LŠSS classes are taught by members of the Institute of Czech Studies along with the academic staff and PhD students from Charles University’s Faculty of Arts, and long-term partners of the CU FA Institute of Czech Studies who teach classes within the Czech Studies courses and courses for foreign students at CU FA.
PhDr. Ana Adamovičová, Ph.D., is a specialized lecturer at the Institute of Bohemian Studies at the Faculty of Arts, Charles University. She has also regularly taught Czech language, literature, and culture at the Tampere University in Finland. She is the author of many textbooks of Czech for foreigners. She has participated in multiple projects and focuses on linguistic and didactic aspects of teaching Czech as a foreign language, as well as research of spoken Czech, especially the use of particles in spoken language. She has been teaching at the Summer School of Slavonic Studies (LŠSS) regularly and with great enthusiasm since 1991!
Long-time employee of the Institute of Bohemian Studies at Charles University’s Faculty of Arts, currently an external collaborator of the Czech Studies program. She has extensive experience teaching individual and group lessons for various levels of proficiency. She specializes in the utilization of sociocultural aspects and authentic texts in language education. She has experience in teaching Czech at foreign universities (e.g. in the USA, the Republic of Korea, Finland, etc.). She is the author and co-author of several Czech for foreigners textbooks.
I have graduated in Czech Language and Literature, History, and Teaching Czech as a Foreign Language at the Faculty of Arts, Charles University. I have focused on the topic of Czech culture and history and on editorial work. I have been teaching Czech for foreigners since 2016 in collaboration with the Faculty of Arts, Charles University (Erasmus, Czech Studies, Summer School of Slavonic Studies, courses for the public), as well as private language schools. I currently work at the Memorial of National Literature / Museum of Literature as the secretary for The Most Beautiful Czech Books of the Year competition and also collaborate on other cultural events organized by the institution.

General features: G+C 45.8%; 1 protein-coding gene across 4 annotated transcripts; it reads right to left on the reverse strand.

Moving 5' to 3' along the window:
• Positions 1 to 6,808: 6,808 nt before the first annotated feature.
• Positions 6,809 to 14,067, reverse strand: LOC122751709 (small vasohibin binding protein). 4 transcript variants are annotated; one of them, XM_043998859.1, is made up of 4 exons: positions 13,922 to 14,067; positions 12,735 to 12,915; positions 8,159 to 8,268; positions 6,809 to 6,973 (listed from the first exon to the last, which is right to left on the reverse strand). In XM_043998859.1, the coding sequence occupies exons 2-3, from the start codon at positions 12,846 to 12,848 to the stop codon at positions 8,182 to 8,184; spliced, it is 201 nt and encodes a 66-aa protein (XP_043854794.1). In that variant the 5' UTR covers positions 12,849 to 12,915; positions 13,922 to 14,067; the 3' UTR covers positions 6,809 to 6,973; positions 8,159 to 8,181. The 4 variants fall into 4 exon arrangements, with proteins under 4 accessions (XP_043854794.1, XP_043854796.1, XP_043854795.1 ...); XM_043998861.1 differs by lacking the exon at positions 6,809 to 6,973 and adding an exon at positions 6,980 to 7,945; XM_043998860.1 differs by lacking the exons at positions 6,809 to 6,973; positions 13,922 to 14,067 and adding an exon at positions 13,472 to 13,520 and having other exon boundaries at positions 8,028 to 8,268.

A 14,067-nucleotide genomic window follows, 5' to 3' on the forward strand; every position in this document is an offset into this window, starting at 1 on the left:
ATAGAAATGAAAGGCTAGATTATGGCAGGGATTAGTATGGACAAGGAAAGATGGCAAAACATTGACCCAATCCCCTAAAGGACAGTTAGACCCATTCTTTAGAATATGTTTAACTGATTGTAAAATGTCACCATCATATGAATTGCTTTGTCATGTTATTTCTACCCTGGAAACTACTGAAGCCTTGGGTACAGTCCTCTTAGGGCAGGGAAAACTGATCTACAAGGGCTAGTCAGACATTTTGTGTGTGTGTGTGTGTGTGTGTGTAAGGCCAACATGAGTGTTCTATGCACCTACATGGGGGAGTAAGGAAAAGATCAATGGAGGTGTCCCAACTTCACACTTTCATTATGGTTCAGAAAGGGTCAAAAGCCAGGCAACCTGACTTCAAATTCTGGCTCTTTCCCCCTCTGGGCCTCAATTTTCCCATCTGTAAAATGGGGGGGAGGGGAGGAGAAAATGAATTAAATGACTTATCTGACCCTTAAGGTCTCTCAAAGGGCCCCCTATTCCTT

I enjoy the atmosphere of the Summer School – students from all over the world come together to explore one culture while sharing their own. I love meeting interesting people and the opportunity to contribute to mutual understanding through the Czech language. It’s a rewarding experience.
My hobbies include dancing, languages, reading, gardening, cooking, and going on trips.
Aneta Bučková studied linguistics of Germanic languages at Freie Universität in Berlin, teaching Czech as a foreign language at Charles University, and drama in education at The Academy of Performing Arts in Prague (DAMU). In 2023, she defended her doctoral thesis on Czech-German language contact at University of Regensburg. Under the Programme for the Support of Czech Cultural Heritage Abroad, she teaches Czech language and literature in Thuringia. She focuses on multilingualism and applying drama techniques in teaching Czech.